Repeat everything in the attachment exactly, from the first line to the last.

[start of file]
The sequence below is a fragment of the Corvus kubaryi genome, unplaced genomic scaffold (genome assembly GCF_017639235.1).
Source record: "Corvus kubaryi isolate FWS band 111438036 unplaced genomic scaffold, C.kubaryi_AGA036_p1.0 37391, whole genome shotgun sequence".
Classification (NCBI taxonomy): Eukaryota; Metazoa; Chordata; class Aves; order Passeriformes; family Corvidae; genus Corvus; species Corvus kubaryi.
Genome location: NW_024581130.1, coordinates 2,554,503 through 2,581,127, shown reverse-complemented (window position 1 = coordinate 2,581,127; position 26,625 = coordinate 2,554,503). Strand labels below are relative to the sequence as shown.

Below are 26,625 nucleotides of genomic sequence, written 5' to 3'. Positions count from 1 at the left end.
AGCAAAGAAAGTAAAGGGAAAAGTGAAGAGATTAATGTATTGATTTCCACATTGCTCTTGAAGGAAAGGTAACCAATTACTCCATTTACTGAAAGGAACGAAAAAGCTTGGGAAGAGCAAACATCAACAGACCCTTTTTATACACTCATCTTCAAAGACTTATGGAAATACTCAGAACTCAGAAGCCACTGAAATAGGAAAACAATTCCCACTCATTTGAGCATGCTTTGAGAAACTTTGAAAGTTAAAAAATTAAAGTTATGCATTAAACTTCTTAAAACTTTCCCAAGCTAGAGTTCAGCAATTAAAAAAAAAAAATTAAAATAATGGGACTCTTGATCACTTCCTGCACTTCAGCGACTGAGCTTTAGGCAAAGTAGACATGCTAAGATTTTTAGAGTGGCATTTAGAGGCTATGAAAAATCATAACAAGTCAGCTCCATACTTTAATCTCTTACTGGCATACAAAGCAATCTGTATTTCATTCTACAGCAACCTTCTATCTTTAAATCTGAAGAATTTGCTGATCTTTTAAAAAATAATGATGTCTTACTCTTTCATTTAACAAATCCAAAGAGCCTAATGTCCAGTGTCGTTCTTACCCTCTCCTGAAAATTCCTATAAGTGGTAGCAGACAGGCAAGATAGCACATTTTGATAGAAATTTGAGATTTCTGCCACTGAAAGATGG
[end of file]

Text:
The sequence below is a fragment of the Corvus kubaryi genome, unplaced genomic scaffold (genome assembly GCF_017639235.1).
Source record: "Corvus kubaryi isolate FWS band 111438036 unplaced genomic scaffold, C.kubaryi_AGA036_p1.0 37391, whole genome shotgun sequence".
Classification (NCBI taxonomy): Eukaryota; Metazoa; Chordata; class Aves; order Passeriformes; family Corvidae; genus Corvus; species Corvus kubaryi.
Genome location: NW_024581130.1, coordinates 2,554,503 through 2,581,127, shown reverse-complemented (window position 1 = coordinate 2,581,127; position 26,625 = coordinate 2,554,503). Strand labels below are relative to the sequence as shown.

Below are 26,625 nucleotides of genomic sequence, written 5' to 3'. Positions count from 1 at the left end.
AGCAAAGAAAGTAAAGGGAAAAGTGAAGAGATTAATGTATTGATTTCCACATTGCTCTTGAAGGAAAGGTAACCAATTACTCCATTTACTGAAAGGAACGAAAAAGCTTGGGAAGAGCAAACATCAACAGACCCTTTTTATACACTCATCTTCAAAGACTTATGGAAATACTCAGAACTCAGAAGCCACTGAAATAGGAAAACAATTCCCACTCATTTGAGCATGCTTTGAGAAACTTTGAAAGTTAAAAAATTAAAGTTATGCATTAAACTTCTTAAAACTTTCCCAAGCTAGAGTTCAGCAATTAAAAAAAAAAAATTAAAATAATGGGACTCTTGATCACTTCCTGCACTTCAGCGACTGAGCTTTAGGCAAAGTAGACATGCTAAGATTTTTAGAGTGGCATTTAGAGGCTATGAAAAATCATAACAAGTCAGCTCCATACTTTAATCTCTTACTGGCATACAAAGCAATCTGTATTTCATTCTACAGCAACCTTCTATCTTTAAATCTGAAGAATTTGCTGATCTTTTAAAAAATAATGATGTCTTACTCTTTCATTTAACAAATCCAAAGAGCCTAATGTCCAGTGTCGTTCTTACCCTCTCCTGAAAATTCCTATAAGTGGTAGCAGACAGGCAAGATAGCACATTTTGATAGAAATTTGAGATTTCTGCCACTGAAAGATGG